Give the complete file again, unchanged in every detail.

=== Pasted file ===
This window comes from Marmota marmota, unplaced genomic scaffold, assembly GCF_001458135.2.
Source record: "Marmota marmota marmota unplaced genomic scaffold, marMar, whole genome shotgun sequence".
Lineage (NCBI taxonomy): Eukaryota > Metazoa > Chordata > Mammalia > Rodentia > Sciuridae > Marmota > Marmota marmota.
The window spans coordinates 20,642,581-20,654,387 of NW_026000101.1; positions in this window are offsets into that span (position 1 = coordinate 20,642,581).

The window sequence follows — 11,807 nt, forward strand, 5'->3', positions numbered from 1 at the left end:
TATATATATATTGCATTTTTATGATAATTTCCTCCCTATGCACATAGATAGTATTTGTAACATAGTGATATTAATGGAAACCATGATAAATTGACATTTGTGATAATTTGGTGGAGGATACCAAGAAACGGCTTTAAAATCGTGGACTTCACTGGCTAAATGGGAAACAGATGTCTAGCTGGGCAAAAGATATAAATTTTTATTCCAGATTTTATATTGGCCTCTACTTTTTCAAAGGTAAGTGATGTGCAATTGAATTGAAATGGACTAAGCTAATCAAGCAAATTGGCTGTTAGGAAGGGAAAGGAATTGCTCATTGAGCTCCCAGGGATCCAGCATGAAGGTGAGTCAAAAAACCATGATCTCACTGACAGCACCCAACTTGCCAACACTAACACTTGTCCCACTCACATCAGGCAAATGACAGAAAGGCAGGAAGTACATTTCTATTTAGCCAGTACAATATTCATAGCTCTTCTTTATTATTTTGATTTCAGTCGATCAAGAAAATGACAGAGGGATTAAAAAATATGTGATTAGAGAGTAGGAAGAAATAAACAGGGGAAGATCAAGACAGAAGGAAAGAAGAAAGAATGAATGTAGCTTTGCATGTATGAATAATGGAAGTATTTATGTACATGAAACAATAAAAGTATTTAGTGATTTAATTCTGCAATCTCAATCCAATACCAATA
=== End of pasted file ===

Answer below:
This window comes from Marmota marmota, unplaced genomic scaffold, assembly GCF_001458135.2.
Source record: "Marmota marmota marmota unplaced genomic scaffold, marMar, whole genome shotgun sequence".
Lineage (NCBI taxonomy): Eukaryota > Metazoa > Chordata > Mammalia > Rodentia > Sciuridae > Marmota > Marmota marmota.
The window spans coordinates 20,642,581-20,654,387 of NW_026000101.1; positions in this window are offsets into that span (position 1 = coordinate 20,642,581).

The window sequence follows — 11,807 nt, forward strand, 5'->3', positions numbered from 1 at the left end:
TATATATATATTGCATTTTTATGATAATTTCCTCCCTATGCACATAGATAGTATTTGTAACATAGTGATATTAATGGAAACCATGATAAATTGACATTTGTGATAATTTGGTGGAGGATACCAAGAAACGGCTTTAAAATCGTGGACTTCACTGGCTAAATGGGAAACAGATGTCTAGCTGGGCAAAAGATATAAATTTTTATTCCAGATTTTATATTGGCCTCTACTTTTTCAAAGGTAAGTGATGTGCAATTGAATTGAAATGGACTAAGCTAATCAAGCAAATTGGCTGTTAGGAAGGGAAAGGAATTGCTCATTGAGCTCCCAGGGATCCAGCATGAAGGTGAGTCAAAAAACCATGATCTCACTGACAGCACCCAACTTGCCAACACTAACACTTGTCCCACTCACATCAGGCAAATGACAGAAAGGCAGGAAGTACATTTCTATTTAGCCAGTACAATATTCATAGCTCTTCTTTATTATTTTGATTTCAGTCGATCAAGAAAATGACAGAGGGATTAAAAAATATGTGATTAGAGAGTAGGAAGAAATAAACAGGGGAAGATCAAGACAGAAGGAAAGAAGAAAGAATGAATGTAGCTTTGCATGTATGAATAATGGAAGTATTTATGTACATGAAACAATAAAAGTATTTAGTGATTTAATTCTGCAATCTCAATCCAATACCAATA